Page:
References

  • View by:
  • |
  • |
  • |

  1. A. Othonos and K. Kalli, Fiber Bragg Gratings: Fundamentals and Applications in Telecommunications and Sensing (Artech House, 1999), Chap. 3.
  2. K. P. Koo and A. D. Kersey, “Bragg grating-based laser sensors systems with interferometric interrogation and wavelength division multiplexing,” J. Lightwave Technol 13, 1243–1249 (1995).
    [Crossref]
  3. G. A. Ball, W. W. Morey, and P. K. Cheo, “Single- and multipoint fiber-laser sensors,” IEEE Photon. Technol. Lett 5, 267–270 (1993).
    [Crossref]
  4. V. Bhatia and A. M. Vengsarkar, “Optical fiber long-period grating sensors,” Opt. Lett 21, 692–694 (1996).
    [Crossref] [PubMed]
  5. Y. Liu, B. Liu, X. Feng, W. Zhang, G. Zhou, S. Yuan, G. Kai, and X. Dong, “High-birefringence fiber loop mirrors and their applications as sensors,” Appl. Opt 44, 2382–2390 (2005).
    [Crossref] [PubMed]
  6. A. N. Starodumov, L. A. Zenteno, D. Monzon, E. De, and L. Rosa, “Fiber Sagnac interferometer temperature sensor,” Appl. Phys. Lett 70, 19–21 (1997).
    [Crossref]
  7. L. Dong and W. F. Liu, “Thermal decay of fiber Bragg gratings of positive and negative index changes formed at 193 nm in a boron-codoped germanosilicate fiber,” Appl. Opt 36, 8222–8226 (1997).
    [Crossref]
  8. R. M. Atkins, V. Mirzahi, and T. Erdogan, “248-nm induced vacuum uv spectral changes in optical fibre preform cores: Support for a colour centre model of photosensitivity,” Eletron. Lett 29, 385–387 (1993).
    [Crossref]
  9. T. L. Lowder, K. H. Smith, B. L. Ipson, A. R. Hawkins, R. H. Selfridge, and S. M. Schultz, “Hightemperature sensing using surface relief Fiber Bragg gratings,” IEEE Photon. Technol. Lett 17, 1926–1928 (2005).
    [Crossref]
  10. E. Li, X. Wang, and C. Zhang, “Fiber-optic temperature sensor based on interference of selective higher-order modes,” Appl. Phys. Lett 89, 091119 (2006).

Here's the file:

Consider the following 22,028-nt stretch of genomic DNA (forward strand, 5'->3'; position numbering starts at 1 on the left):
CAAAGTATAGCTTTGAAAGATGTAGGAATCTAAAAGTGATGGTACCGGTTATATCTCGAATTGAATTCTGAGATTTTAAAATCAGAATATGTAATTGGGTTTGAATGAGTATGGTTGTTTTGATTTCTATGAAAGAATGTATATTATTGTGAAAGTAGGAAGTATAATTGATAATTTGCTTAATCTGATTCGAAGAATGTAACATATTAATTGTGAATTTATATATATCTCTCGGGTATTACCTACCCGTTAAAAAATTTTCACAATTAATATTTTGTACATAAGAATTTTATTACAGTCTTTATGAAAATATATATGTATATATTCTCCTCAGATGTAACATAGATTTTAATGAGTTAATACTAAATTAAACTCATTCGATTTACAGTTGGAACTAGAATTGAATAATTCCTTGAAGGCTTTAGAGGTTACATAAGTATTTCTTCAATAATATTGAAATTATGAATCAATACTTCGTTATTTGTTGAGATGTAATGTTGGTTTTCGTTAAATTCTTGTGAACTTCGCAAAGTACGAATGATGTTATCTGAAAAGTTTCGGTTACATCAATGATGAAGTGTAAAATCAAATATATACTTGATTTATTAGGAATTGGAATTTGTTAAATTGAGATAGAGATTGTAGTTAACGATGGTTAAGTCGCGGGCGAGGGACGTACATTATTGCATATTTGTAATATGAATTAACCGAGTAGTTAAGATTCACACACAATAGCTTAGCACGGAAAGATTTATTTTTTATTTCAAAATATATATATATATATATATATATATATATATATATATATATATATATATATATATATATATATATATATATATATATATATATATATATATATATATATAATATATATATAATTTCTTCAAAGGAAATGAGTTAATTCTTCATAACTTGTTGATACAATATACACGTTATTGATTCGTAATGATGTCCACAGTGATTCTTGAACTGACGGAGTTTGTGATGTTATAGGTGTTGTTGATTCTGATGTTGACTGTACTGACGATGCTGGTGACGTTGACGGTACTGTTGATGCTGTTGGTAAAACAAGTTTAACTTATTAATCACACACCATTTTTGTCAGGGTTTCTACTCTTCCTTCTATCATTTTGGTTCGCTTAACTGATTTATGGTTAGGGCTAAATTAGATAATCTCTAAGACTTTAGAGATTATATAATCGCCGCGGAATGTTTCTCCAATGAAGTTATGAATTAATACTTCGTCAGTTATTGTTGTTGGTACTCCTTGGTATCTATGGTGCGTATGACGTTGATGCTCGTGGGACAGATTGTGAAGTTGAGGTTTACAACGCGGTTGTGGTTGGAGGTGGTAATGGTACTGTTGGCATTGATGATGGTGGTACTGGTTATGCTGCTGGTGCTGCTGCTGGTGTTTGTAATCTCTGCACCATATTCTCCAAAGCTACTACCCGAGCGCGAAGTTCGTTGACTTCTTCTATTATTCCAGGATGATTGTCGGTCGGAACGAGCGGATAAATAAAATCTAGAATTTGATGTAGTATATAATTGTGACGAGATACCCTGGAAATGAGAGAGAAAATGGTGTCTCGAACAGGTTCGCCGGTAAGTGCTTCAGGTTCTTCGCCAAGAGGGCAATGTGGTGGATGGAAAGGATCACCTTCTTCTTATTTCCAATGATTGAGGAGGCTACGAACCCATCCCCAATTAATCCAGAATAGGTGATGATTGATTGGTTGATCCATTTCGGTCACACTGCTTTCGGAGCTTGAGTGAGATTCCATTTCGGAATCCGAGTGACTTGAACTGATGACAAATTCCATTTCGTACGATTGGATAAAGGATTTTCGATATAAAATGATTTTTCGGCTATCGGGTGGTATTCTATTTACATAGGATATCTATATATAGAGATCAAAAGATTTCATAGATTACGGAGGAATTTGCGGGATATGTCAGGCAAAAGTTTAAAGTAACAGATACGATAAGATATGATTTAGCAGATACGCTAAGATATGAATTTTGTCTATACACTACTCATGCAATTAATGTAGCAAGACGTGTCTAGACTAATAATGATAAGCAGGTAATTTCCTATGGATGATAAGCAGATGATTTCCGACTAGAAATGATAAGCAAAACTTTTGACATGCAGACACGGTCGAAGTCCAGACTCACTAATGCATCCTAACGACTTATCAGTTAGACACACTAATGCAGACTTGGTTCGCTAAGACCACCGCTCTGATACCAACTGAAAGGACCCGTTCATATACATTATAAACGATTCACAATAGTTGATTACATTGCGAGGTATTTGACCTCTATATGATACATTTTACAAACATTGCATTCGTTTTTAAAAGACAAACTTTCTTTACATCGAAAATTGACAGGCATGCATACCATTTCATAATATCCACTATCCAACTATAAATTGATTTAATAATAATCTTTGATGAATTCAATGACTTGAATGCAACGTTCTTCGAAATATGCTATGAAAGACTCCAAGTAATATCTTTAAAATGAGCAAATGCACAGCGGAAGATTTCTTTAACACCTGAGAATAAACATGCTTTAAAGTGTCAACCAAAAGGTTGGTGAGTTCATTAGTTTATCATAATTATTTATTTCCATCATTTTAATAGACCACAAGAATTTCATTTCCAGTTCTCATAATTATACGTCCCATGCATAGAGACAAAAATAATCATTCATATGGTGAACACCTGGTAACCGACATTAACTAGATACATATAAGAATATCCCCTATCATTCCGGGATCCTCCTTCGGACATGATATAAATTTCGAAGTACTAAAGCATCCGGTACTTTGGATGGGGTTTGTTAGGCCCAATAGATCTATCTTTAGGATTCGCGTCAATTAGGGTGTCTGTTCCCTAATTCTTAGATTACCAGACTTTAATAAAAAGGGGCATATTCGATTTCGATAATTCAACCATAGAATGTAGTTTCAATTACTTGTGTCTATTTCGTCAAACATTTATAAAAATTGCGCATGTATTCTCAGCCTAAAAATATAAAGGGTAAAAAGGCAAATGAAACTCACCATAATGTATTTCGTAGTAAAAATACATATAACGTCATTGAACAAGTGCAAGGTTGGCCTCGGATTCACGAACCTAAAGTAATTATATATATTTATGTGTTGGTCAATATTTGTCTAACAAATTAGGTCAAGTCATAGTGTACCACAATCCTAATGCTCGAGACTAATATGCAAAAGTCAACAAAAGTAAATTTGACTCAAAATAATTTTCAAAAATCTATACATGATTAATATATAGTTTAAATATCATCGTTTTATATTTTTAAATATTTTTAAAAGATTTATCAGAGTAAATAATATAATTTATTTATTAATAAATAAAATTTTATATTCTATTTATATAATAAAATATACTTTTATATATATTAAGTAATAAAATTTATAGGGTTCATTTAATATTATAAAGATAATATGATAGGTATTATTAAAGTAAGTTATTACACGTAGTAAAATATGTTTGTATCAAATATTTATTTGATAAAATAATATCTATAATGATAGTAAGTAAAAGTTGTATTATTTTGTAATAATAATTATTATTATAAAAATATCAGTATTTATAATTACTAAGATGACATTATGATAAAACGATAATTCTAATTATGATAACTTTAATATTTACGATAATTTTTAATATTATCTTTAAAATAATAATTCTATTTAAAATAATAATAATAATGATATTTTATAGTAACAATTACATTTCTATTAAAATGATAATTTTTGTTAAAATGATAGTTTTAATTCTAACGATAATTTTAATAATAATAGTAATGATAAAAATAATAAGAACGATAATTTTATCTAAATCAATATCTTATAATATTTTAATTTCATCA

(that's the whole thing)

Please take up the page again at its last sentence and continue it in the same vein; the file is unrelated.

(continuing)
[Crossref]
  11. Y. Liu and L. Wei, “Low-cost high-sensitivity strain and temperature sensing using graded-index multimode fibers,” Appl. Opt 46, 2516–2519 (2007).
    [Crossref] [PubMed]
  12. J. Villatoro and D. M. Hernändez, “Low-cost Optical Fiber Refractive-Index Sensor based on Core diameter mismatch,” J. Lightwave Technol 24, 1409–1413 (2006).
    [Crossref]
  13. J. Canning and A. L. G. Carter, “Modal interferometer for in situ measurements of induced core index change in optical fibers,” Opt. Lett 22, 561–563 (1997).
    [Crossref] [PubMed]
  14. H. Y. Choi, M. J. Kim, and B. H. Lee, “All-fiber Mach-Zehnder type interferometers formed in photonic crystal fiber,” Opt. Express 15, 5711–5720 (2007).
    [Crossref] [PubMed]
  15. Waleed S. Mohammed, A Mehta, and E. G. Johnson, “Wavelength tunable filter lens based on multimode interference,” J. Lightwave Technol 22, 469–477 (2004).
    [Crossref]
  16. T. Erdogan, “Cladding-mode resonances in short- and long-period fiber grating filters,” J. Opt. Soc. Am A  14, 1760–1773 (1997).
    [Crossref]
  17. T. Erdogan, “Cladding-mode resonances in short- and long-period fiber grating filters: Errata,” J. Opt. Soc. Am A  17, 2113–2113 (2000).
    [Crossref]
  18. O. Frazao, L. M. Marques, S. Santos, J. M. Baptista, and J. L. Santos,“Simultaneous measurement for strain and temperature based on a long-period grating combined with a high-birefringence fiber loop mirror,” Photon. Technol. Lett 18, 2407–2409 (2006).
    [Crossref]

2007 (2)

Y. Liu and L. Wei, “Low-cost high-sensitivity strain and temperature sensing using graded-index multimode fibers,” Appl. Opt 46, 2516–2519 (2007).
[Crossref] [PubMed]

H. Y. Choi, M. J. Kim, and B. H. Lee, “All-fiber Mach-Zehnder type interferometers formed in photonic crystal fiber,” Opt. Express 15, 5711–5720 (2007).
[Crossref] [PubMed]

2006 (3)

J. Villatoro and D. M. Hernändez, “Low-cost Optical Fiber Refractive-Index Sensor based on Core diameter mismatch,” J. Lightwave Technol 24, 1409–1413 (2006).
[Crossref]

E. Li, X. Wang, and C. Zhang, “Fiber-optic temperature sensor based on interference of selective higher-order modes,” Appl. Phys. Lett 89, 091119 (2006).
[Crossref]

O. Frazao, L. M. Marques, S. Santos, J. M. Baptista, and J. L. Santos,“Simultaneous measurement for strain and temperature based on a long-period grating combined with a high-birefringence fiber loop mirror,” Photon. Technol. Lett 18, 2407–2409 (2006).